Brie Larson Takes On The Term ‘It Girl’ | Film News

In this Wed., Sept. 30, 2015 photo, actress Brie Larson poses for a portrait at the Four Seasons Hotel in Los Angeles. Larson stars as Ma in the new film, “Room.” The movie opens in U.S. theaters on Friday, Oct. 16, 2015. (Photo by Chris Pizzello/Invision/AP)


The term “It Girl” is an old one. It’s been around for ages and is said to have reached global attention way back in 1927 with the popularity of the film It which starred Clara Bow – who was, wait for it, crowned an “It Girl”. Ever since, countless women have been crowned “It”. But what does it actually entail? Brie Larson takes down the term in a new interview with CBS News.


When it was suggested that she was this year’s “It Girl” she laughed it off and continued to try and wrap her head around the perplexing term. “But what is ‘it’? There is no ‘it!’” Larson said. “And who was ‘it’ before ‘it’? And when does ‘it’ go away? When did I get ‘it’? Who’s going to take ‘it’? It’s so weird.” She then added, “I think it’s a really funny term, I’m just a person. I’m not anything!”


To say that the level-headed Larson has had a great year is an understatement. She received well-deserved praise for her role in the summer blockbuster Trainwreck and is now earning major Oscar buzz for her performance in Room.  She is already well known on the indie scene for her performances in Short Term 12 and Don Juan, and she has also starred in 21 Jump Street and Scott Pilgrim Vs the World.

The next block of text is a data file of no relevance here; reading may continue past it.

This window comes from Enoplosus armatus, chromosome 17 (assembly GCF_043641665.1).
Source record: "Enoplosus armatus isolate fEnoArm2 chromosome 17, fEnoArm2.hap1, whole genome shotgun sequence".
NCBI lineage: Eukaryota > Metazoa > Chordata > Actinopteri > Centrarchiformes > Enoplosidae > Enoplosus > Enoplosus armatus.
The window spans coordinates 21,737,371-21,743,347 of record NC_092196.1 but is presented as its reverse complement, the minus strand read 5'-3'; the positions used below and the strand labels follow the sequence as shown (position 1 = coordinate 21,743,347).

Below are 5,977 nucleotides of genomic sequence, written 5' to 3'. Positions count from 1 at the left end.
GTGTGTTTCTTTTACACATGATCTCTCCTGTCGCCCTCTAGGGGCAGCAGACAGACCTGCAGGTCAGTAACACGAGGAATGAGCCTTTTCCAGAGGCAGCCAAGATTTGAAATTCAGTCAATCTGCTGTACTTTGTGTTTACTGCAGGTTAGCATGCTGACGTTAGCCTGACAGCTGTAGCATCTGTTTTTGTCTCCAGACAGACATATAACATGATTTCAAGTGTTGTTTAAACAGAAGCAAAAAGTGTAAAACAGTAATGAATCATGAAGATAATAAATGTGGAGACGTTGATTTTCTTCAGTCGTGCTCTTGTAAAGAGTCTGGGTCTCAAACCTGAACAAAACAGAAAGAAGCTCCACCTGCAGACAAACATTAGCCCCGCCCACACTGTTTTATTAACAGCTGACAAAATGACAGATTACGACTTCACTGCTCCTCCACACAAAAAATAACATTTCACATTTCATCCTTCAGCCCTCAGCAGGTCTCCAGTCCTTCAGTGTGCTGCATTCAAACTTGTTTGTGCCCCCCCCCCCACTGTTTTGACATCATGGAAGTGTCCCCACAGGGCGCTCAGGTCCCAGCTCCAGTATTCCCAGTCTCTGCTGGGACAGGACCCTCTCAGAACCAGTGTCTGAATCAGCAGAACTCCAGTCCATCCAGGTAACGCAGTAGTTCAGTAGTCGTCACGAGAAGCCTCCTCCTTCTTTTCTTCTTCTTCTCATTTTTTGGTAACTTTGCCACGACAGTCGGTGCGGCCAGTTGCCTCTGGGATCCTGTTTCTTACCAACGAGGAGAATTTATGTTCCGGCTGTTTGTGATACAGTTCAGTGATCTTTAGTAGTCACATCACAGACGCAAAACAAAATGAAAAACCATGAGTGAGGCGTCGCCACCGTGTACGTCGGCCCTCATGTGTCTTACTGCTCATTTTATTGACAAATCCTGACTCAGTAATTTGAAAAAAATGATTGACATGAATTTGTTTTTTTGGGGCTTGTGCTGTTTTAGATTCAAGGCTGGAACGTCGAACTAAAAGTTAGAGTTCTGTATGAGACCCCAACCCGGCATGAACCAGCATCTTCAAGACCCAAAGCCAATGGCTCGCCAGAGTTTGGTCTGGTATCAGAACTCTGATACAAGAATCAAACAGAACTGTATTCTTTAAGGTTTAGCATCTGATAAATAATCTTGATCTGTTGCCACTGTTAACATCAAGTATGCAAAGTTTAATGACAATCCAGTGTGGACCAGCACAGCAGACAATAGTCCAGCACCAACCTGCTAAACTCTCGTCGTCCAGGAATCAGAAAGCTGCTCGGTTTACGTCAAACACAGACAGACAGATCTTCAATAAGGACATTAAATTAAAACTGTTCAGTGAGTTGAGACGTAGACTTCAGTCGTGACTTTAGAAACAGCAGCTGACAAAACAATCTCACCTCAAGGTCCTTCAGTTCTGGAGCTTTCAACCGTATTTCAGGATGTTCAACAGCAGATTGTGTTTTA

Despite an impressive resume it hasn’t always been a smooth ride, and Larson faced a lot of rejection in her early years. “It’s all of these nos. And it becomes very confusing, especially when you’re growing into your womanhood to constantly be told what you’re not. And it always felt like such a blow to me.” But the hard work has paid of, all those “nos” and trials helped her develop a strong sense of self. Receiving success straight away isn’t always a good thing. We learn so much more from failure – it builds character. “I don’t believe in ‘deserved,’ but I might believe in ‘earned”. 



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